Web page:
How COVID-19 Employee Health Screening Could Impact Your Industry This Winter

cashier wearing mask at grocery store check out

With COVID-19 case rates rising across the U.S., the possibility of states issuing new public health mandates, including some form of stay-at-home orders, is becoming increasingly likely.

Even as rapid, inexpensive diagnostic testing is becoming more widely available, many employers are still opting for symptom screening over daily testing. While this may change in the coming months as these types of tests gain widespread usage, the majority of U.S. states require some form of symptom screening for employees prior to reporting to work.

Different organizations have responded in different ways, using everything from paper questionnaires to simple mobile apps to health screening chatbots to ask employees a series of screening questions, such as whether they have a fever or respiratory symptoms.

Let’s take a closer look at how several key industries might approach COVID-19 screening and testing in light of new restrictions that could go into effect this winter…

Essential Industries: Grocery Stores, Energy, Food Production, Manufacturing, and Child Care

Just as we saw in the spring of this year, essential industries need to keep operating. Employees need to continue to be onsite. And yet, many organizations are still grappling with how to keep workers safe as community spread continues to grow.

A study out of Brown University has shown that the reopening of schools did not result in large outbreaks of cases, as many had feared. In fact, the research has shown that transmission rates at schools are relatively low – in the context of the school day, and in schools where public health protocols are being strictly followed. It’s what kids get up to outside of the school day where transmission is more likely (think of high schoolers wanting to hang out with their friends after school).

But it seems that layering together public health measures like distancing, mask-wearing, frequent hand-washing, and disinfecting spaces, has proven effective at minimizing transmission in schools. Public health experts agree that any one of these measures on its own isn’t completely effective, but combining them gives us the best chance of keeping cases under control.

What does this example have to do with essential workers? It proves the public health measures work to contain transmission, highlights the importance of following the protocols, and should bring some comfort to employers and their staff who need to remain onsite even during stay-at-home orders.

But there is another layer employers can (and should) add to help mitigate the risks to employees and customers: symptom screening.

Just as the CDC has advised parents to check their children for symptoms before going to school, the majority of U.S. states are requiring workplaces to perform screening before employees enter the building. And self-screening has emerged as the simplest way to accomplish this. Many companies are using digitally based symptom screeners, like Astute’s Health Screening Chatbot, to easily capture this information from employees before every shift, not only ensuring that symptomatic people are staying home but also tracking trends over time.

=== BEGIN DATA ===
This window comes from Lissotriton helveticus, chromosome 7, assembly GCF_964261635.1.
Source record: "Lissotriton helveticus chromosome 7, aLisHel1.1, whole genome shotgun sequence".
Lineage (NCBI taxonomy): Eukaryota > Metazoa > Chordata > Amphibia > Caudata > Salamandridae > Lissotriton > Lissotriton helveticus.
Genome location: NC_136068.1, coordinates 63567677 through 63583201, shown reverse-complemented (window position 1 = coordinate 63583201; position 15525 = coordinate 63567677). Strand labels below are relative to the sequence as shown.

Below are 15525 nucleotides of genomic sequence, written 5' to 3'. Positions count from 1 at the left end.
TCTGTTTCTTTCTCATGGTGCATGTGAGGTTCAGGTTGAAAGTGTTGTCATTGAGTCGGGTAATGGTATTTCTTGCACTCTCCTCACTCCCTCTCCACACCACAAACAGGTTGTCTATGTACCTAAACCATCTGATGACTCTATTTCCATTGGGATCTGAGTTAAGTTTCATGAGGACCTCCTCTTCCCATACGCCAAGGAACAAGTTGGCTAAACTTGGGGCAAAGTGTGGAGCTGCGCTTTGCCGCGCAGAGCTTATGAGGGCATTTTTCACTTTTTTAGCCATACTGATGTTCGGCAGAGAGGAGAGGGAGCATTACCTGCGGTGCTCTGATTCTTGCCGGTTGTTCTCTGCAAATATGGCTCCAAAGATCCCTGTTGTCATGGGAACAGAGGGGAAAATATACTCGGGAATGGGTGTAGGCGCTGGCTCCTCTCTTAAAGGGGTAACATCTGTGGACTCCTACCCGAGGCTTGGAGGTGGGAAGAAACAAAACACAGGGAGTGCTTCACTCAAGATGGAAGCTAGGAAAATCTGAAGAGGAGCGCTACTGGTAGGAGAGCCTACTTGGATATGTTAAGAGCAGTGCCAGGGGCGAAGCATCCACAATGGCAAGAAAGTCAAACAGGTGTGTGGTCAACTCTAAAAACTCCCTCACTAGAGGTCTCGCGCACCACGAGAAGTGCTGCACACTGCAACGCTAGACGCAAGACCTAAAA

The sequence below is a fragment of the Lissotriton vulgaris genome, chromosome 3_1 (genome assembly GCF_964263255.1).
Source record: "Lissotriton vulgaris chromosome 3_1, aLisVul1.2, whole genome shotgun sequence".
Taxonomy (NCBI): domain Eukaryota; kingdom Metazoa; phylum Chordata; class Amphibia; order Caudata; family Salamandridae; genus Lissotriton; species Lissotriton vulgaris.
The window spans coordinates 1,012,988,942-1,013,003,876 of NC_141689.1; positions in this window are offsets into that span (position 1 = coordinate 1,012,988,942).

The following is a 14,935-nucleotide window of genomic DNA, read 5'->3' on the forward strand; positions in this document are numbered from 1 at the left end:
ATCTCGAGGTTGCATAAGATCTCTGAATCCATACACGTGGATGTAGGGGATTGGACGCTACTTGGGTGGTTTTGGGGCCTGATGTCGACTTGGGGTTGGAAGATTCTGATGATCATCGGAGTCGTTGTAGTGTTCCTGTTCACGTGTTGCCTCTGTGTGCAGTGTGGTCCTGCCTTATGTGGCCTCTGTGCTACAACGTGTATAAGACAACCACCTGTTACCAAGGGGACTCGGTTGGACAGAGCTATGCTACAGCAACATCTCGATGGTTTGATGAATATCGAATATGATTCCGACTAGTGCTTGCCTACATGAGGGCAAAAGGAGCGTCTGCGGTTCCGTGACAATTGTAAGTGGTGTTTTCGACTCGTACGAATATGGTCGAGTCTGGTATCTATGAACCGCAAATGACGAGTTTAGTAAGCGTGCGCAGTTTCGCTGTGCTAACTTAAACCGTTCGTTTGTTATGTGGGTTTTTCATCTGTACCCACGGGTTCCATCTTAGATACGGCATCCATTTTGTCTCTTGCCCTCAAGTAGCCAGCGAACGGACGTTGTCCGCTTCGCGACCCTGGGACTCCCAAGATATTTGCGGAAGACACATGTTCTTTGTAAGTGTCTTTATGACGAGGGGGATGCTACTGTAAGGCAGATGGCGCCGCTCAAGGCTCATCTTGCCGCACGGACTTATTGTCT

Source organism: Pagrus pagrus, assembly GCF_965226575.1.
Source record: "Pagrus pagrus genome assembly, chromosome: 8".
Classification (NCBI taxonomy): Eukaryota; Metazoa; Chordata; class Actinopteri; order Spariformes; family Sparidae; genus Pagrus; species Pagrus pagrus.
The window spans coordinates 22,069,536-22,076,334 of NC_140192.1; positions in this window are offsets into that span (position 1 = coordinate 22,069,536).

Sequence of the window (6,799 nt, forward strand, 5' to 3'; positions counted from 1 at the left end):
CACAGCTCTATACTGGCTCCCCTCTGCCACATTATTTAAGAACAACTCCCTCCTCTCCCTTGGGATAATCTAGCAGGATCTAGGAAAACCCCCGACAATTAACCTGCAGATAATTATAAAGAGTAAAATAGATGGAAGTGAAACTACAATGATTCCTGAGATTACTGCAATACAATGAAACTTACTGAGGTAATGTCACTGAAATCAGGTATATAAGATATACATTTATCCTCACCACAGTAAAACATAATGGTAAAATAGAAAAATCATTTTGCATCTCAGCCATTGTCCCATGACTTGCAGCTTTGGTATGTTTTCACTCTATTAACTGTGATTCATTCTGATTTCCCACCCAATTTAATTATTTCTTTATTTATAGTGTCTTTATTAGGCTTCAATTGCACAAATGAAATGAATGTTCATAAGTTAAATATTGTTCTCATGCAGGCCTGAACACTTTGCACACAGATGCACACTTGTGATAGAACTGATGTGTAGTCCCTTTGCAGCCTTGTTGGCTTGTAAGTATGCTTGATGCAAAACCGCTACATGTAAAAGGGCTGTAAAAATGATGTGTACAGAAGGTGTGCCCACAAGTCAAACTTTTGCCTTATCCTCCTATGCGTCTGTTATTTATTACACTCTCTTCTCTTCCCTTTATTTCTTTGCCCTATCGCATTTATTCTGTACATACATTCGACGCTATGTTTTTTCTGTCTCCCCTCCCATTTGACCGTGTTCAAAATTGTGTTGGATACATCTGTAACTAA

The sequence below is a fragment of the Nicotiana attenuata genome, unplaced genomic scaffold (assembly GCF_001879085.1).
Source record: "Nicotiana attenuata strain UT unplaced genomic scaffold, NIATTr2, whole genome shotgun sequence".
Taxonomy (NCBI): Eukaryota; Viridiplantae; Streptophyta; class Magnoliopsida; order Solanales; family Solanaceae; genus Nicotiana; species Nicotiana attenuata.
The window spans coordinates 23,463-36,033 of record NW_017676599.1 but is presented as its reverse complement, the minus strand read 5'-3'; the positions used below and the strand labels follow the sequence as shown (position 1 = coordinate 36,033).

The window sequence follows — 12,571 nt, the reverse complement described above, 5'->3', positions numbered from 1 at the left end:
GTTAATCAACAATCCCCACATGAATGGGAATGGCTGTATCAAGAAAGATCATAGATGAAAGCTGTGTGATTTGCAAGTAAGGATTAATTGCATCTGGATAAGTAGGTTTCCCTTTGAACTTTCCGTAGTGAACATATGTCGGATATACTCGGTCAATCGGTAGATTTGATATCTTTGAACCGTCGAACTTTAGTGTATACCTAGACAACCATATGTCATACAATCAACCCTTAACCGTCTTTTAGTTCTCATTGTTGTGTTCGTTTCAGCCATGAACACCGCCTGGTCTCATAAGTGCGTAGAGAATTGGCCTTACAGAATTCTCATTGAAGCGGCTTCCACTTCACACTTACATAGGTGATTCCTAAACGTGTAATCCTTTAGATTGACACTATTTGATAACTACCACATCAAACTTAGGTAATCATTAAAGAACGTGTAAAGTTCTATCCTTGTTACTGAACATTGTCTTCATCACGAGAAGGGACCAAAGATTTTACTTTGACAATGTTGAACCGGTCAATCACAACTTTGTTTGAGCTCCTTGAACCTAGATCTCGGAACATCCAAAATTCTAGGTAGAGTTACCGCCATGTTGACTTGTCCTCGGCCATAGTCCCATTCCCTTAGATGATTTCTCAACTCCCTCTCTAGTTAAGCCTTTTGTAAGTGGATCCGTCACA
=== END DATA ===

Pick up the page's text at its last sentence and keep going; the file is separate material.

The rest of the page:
While symptom screening won’t capture 100% of sick employees, it is an important piece of the overall strategy to contain the virus. When combined with the other public health protocols (and short of testing workers every day before they come in for their shifts), employee health screening gives companies a much better chance of preventing community spread within their workplaces.

Higher Education

We talked about school openings earlier in the post, but many higher education institutions are struggling with containing transmission on campus. Much like their primary and high school education counterparts, colleges and universities are seeing much more community spread due to activities that take place outside of classroom settings (like large parties in dorms and student houses).

For institutions that are planning to continue in-person learning, public health protocols and symptom screening for everyone on campus will continue to be important tools to limit transmission. Many schools have already implemented this, and require students to show proof of their daily completed screening to enter campus buildings.

Contact Centers

Are you prepared to move your contact center to a virtual setting? If you’ve already moved to remote work, have you evaluated how it’s working?

In a past article, we unpacked the changes that are needed when shifting to a work-from-home contact center. At a high level, there are six key questions you need to ask yourself:

  • Can our current systems handle agents working from home?
  • How will we ensure open communication, team meetings, etc. continue to happen consistently?
  • How easy is it to quickly reconfigure our CRM workflows to account for this disruption?
  • Do we have a solid process for keeping information, knowledge bases, etc. current even as things change rapidly?
  • What processes can we automate in order to offset increased contact volumes?
  • What’s our plan for monitoring KPIs and the impact of these changes?

It goes without saying that, for jobs that can be done effectively from employees’ homes, COVID-19 symptom screening is not a concern. However, don’t forget the mental toll that isolation can take, and keep your team’s mental health and well-being in mind.

To say 2020 has been a strange year would be an understatement, and we’ve all had to deal with unexpected changes to our daily lives. But taking steps to keep our teams and our communities safe will help us all emerge on the other side.

For more information about how to use a COVID-19 health screener chatbot, visit this page.